I personally am not into blood and gore pics (even though most civilian friends and acquaintances feel it's helping me do my job to send them to me) unless they have some educational value and even then I am very hesitant about who sees them and the context they are presented. A) I see this crap for real so why memoralize it and B) If I was having the worst day of my life, I wouldn't want some woowoo taking pictures of me. Basic mutual respect in my opinion.

                Now this is concerning bodies and injuries, not the fire/MVA/rescue iteself. I have set up a jaws drill with a local junkyard in the past using pictures I got from a well known and respected website to simulate the extrication. These guys pulled cars from the yard and stacked them just like the pictures. Was a damned good and informative drill.

                Be safe, R2

                Comment


                • #23
                  Originally posted by NathanWert View Post
                  I asked in both capacities: on duty and off duty both as an EMT doing patient care, and not doing patient care, and as a firefighter.

                  I forgot to stop at the mailbox today, so the letter will have to go out tomorrow.
                  Nathan, I would be very interested in seeing the reply. Please post if/when you get a response. Thanks !!!

                  Be safe, R2

                  Comment


                  • #24
                    Originally posted by robertr2m View Post
                    Recently, the Fire Marshall made it clear that any video or digital cameras would have to be collected and held as evidence if they recorded or had been active on a crime (or potential) crime scene. This was mainly a way to warn us about the helmet cams and not turning them on during an MVA or fire fatality and just letting them go w/o being selective about what images where recorded and that they could be collected for a long time if needed as evidence.

                    Be safe, R2
                    Actually, NOBODY can confiscate your camera without a court order. It's illegal. Even law enforcement can't do it. Unless you use the camera in the commission of a crime (bash someone in the head with it). They can't even make you delete your photo's. They can take you "downtown", but in most cases they end up turning you loose with all of your stuff.

                    The photographers bill of rights... http://www.krages.com/ThePhotographersRight.pdf

                    That said...The ethics of taking photo's on a fire scene are different from the legalities. I took photo's of a fatal car accident (drive was decapitated). However, those photo's were for accident reconstruction and Fire/State Police use only.

                    Most accidents I try not to focus on the face of anyone (except rescue persons or bystanders). I will take shots of extrication, but again, I try to stay away from faces if possible.
                    FF-II/EMT-B/Incident Safety Officer/Photographer
                    Lancaster Fire Department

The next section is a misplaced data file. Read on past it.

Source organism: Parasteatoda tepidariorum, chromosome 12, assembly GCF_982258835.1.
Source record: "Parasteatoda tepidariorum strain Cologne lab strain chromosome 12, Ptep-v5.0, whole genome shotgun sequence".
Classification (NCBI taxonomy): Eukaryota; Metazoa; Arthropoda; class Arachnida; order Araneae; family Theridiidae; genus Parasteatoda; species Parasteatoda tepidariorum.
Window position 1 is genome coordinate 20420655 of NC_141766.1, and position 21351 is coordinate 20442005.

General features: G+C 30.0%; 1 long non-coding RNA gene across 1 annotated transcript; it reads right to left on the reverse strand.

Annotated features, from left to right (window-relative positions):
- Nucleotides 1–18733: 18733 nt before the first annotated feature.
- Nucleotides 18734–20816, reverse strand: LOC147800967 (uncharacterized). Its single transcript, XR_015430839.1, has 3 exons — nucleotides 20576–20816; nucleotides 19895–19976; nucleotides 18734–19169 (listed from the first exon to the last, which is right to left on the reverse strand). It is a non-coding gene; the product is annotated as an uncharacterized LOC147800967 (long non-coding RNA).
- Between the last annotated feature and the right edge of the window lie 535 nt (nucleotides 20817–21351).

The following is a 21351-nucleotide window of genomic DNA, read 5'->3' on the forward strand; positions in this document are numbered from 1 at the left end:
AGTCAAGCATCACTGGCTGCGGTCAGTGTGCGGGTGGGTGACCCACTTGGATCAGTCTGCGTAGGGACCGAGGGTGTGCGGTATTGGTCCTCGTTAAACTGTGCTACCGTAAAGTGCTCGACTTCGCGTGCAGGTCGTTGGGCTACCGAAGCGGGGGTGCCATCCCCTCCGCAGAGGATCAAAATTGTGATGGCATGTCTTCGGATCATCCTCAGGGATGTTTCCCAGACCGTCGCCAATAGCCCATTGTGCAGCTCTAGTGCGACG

First run area (Fire): Lancaster, NH & Guildhall, VT (84.3 Sq Miles)
                    First run area (Ambulance): Lancaster & Jefferson, NH; Gilman, Guildhall & Lunenberg, VT (185.1 Sq Miles)

                    Comment


                    • #25
                      Actually Nathan, this goes back to the "on duty in uniform" thing, which is what I believe robert was referring to, as he specifically mentioned helmet cams and digital pics. If the policy of their department and/or fire marshal is such, and the pics were taken while on duty, I dont think there is anything that can stop them, although if the equipment itself is privately owned, they would be hard pressed to hold on to it. I believe legally however they can hold the film and/or memory cards.

                      As for the oil refinery thing, having experience working in the Petrochemical Industry in Philadelphia, I know first hand how sensitive they are to photography, and that was BEFORE 9-11.........Photos taken on private property are subject to review and approval by the property owner.

                      As I stated in my first post, ANYTHING taken while standing in or on a public right-of-way is fair game when you are off duty.

                      Bottom line, when you are "on duty" whether as a volunteer or a career man, the rights to the pictures becomes a whole different ball game.
                      "Loyalty Above all Else. Except Honor."

                      Comment


                      • #26
                        Originally posted by NathanWert View Post
                        Actually, NOBODY can confiscate your camera without a court order. It's illegal. Even law enforcement can't do it. Unless you use the camera in the commission of a crime (bash someone in the head with it). They can't even make you delete your photo's. They can take you "downtown", but in most cases they end up turning you loose with all of your stuff.

                        The photographers bill of rights... http://www.krages.com/ThePhotographersRight.pdf

                        That said...The ethics of taking photo's on a fire scene are different from the legalities. I took photo's of a fatal car accident (drive was decapitated). However, those photo's were for accident reconstruction and Fire/State Police use only.

                        Most accidents I try not to focus on the face of anyone (except rescue persons or bystanders). I will take shots of extrication, but again, I try to stay away from faces if possible.